New moms and dads are consumed with so many questions during those first few sleepless months.
Why isn't the baby sleeping? Is she growing? Did we install the car seat correctly? When will he start crawling? When should she stop breastfeeding? Why does he keep crying? Should we call the doctor?
Meanwhile, scientists and public health experts are largely focused on a single question: How many of these babies will survive their first year?
That answer is expressed in the "infant mortality rate," an important metric that is considered a benchmark for a community's health. In Charleston, for example, the infant mortality rate in 2015 was five, meaning that, on average, five infants for every 1,000 born died before their first birthday. In real numbers, 25 infants died in Charleston that year, approximately 0.5 percent of the 4,991 babies born. The national infant mortality rate is about 5.8.
Those numbers are much better than they were a decade ago, when the infant mortality rate in Charleston approached 12. Likewise, a new paper in the Journal of the American Medical Association found that the overall infant mortality rate across the United States dropped 15 percent in the past 10 years but that the improvement masks a wide gap between black and white infant mortality rates.
The same trend holds true in South Carolina. In Charleston, where the black infant mortality rate is 11.7 and the white infant mortality rate is 1.8, black babies were 6.5 times more likely to die during their first year in 2015 than white babies.
"The sustained progress in reducing infant mortality among black infants since 2005 has stalled in the past few years," the JAMA report's authors wrote. "Interventions to further reduce the rate of preterm birth among black infants appear the most promising option for reducing black infant mortality and the absolute inequality between black and white infants."
Dr. Rick Foster, the senior adviser for population health improvement with the S.C. Hospital Association and a member of the S.C. Birth Outcomes Initiative, agreed the problem demands a targeted strategy.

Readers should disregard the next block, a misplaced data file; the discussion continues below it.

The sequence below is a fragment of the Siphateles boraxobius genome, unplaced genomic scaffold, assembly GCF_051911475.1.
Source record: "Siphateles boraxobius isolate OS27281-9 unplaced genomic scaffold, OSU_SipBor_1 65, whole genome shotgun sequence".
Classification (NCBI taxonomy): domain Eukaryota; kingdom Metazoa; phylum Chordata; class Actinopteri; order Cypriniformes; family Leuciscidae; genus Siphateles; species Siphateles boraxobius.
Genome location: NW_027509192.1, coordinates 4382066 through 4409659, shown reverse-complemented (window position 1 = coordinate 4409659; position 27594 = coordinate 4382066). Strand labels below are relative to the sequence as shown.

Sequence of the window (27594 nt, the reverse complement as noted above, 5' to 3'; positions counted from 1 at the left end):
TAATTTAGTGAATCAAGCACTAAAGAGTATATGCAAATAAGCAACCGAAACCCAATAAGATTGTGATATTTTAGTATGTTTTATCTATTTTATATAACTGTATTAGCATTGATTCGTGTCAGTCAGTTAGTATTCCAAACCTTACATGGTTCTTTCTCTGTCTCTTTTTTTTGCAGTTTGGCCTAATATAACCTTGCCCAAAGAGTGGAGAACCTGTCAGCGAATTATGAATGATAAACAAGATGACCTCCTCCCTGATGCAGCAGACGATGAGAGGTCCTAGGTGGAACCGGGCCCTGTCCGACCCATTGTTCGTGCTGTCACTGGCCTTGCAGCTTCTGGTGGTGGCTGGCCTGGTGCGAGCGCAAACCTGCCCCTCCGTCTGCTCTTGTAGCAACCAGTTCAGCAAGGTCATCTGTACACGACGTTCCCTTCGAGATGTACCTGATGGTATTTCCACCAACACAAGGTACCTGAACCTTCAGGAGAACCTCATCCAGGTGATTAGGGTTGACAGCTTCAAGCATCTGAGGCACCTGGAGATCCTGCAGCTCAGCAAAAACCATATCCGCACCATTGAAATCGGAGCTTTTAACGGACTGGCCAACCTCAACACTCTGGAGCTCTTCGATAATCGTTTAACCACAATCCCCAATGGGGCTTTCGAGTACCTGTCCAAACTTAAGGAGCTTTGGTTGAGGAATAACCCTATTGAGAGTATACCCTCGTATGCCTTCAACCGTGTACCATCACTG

But the issue is complex, he said, and risk factors for infant death include medical conditions, as well as social and environmental factors. Some of those include lack of transportation, domestic violence, unstable housing, exposure to smoke and limited access to prenatal care.
Unfortunately, Foster said, these contributing factors more often impact black women in this state.
The JAMA report's authors also found that "(n)o single cause appears solely responsible for the recent increase in black infant mortality" but that black babies are more likely to be born too early and die due to short gestation and low birthweight.
Closing the gap between black and white infant mortality becomes even harder to tackle, Foster said, considering many of black women suffer from pre-existing conditions, such as diabetes and obesity, that could cause their babies to be born too early or too small. Many of them remain uninsured until they qualify for Medicaid when they become pregnant.
"We’re not doing a great job managing their health care before they get pregnant," Foster said. "It’s even worse in the rural areas."
A program called Centering Pregnancy shows promise, he said. The model offers pregnant women one-on-one prenatal care, coupled with group sessions designed to help women navigate their pregnancies. The moms learn from each other and hold each other accountable.
Studies have shown that Centering Pregnancy participants are less likely to deliver their babies too early, Foster said. These babies tend to be born at a healthy weight and their moms will more likely breastfeed them.
The program is available in some of South Carolina's larger cities, including Charleston and Greenville, but Foster would like to see Centering Pregnancy offered in smaller, rural areas, where black infants face particularly high mortality rates.
"If we don’t close the gap, we’ll reach a plateau," he said.